She mentions one particular afternoon, a month or so later, when she was getting out of the car and felt a gush. She thought she had simply had a sudden loss of bladder control, but when she stood up, she found the seat of the car “was covered in blood.”

“There was blood everywhere – on the seat, on the floor of the car, on the back of my skirt, down my legs (and completely soaked through the mega-pad that Planned Parenthood had recommended.”

When her husband called the emergency number again, he was again informed that this was “normal.” And once again, he was told that she didn’t need to go to the hospital – unless this was happening continuously.

There were other occasions when she bled through her pad and her pants during meetings. “Embarrassed,” Kay says, “I spent most of my time depressed and hiding at home.”

One should keep in mind that, to Planned Parenthood, Kay’s experience was “normal.” As far as they are concerned, she experienced no reportable complication and is likely to be counted as one more successful chemical abortion.”

Kay, though, saw her ordeal as “awful,” as “traumatic.” She was not happy with Planned Parenthood or the way they treated her.

“I was angry that I hadn’t been sufficiently told or warned about the potential dangers and side effects of the medical [chemical] abortion.”

She told this to a friend who suggested that “Planned Parenthood probably didn’t want to ‘scare me away from having an abortion.’”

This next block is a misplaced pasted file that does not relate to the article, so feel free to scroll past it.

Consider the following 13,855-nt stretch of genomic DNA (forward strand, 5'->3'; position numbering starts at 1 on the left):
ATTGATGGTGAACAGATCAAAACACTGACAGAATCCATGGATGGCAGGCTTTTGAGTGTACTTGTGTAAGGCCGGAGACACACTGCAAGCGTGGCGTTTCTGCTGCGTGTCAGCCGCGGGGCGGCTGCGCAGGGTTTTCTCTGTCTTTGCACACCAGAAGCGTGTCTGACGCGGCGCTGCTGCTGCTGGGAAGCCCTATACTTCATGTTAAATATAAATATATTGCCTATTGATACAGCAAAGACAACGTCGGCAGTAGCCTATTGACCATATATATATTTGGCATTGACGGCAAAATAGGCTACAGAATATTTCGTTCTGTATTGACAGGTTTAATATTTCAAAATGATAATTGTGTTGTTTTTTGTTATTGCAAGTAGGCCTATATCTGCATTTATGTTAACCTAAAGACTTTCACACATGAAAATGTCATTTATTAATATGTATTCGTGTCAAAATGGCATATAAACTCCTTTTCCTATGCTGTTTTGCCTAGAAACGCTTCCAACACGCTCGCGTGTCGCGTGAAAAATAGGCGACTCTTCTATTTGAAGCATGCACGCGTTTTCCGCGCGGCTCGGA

Kay, unrepentant about her abortion and still “pro-choice” to the core, still says efforts to “help women make the difficult choice to end their pregnancy” should not “come at the expense of fully informing them.” If she had been given all the information, Kay says she would have opted for the surgical procedure.

Kay says, “I cannot imagine what it would have been like to be a teenager or even a young woman going through that experience.” She had her husband with her, but says “What I keep thinking about is, ‘What if I had been alone?’”

The trouble is, of course, that many women, including many teenagers, do go through these traumatic abortions all alone. Some, in places where Planned Parenthood does webcam abortions, never even spend time in the same room as a doctor, much less even ten minutes.

And all a woman gets with her pills is a handout with limited information and maybe a scrap of paper with a phone number on it to call in an emergency. Note that turning a bath tub red with her blood or bleeding all over her car apparently does not qualify!

The new chemical abortion methods aren’t safer, aren’t easier, and they certainly aren’t almost painless. And the only reason women might think otherwise is because someone hasn’t shared the whole truth with them, the truth about what these abortions are like and what they do to women and to their unborn children.

And as result, those women have been exploited, traumatized, and injured.

That’s why these laws are needed.

Even a “pro-choicer” like Kay will tell you that women are not being given the whole story.

Reprinted with permission from NRLC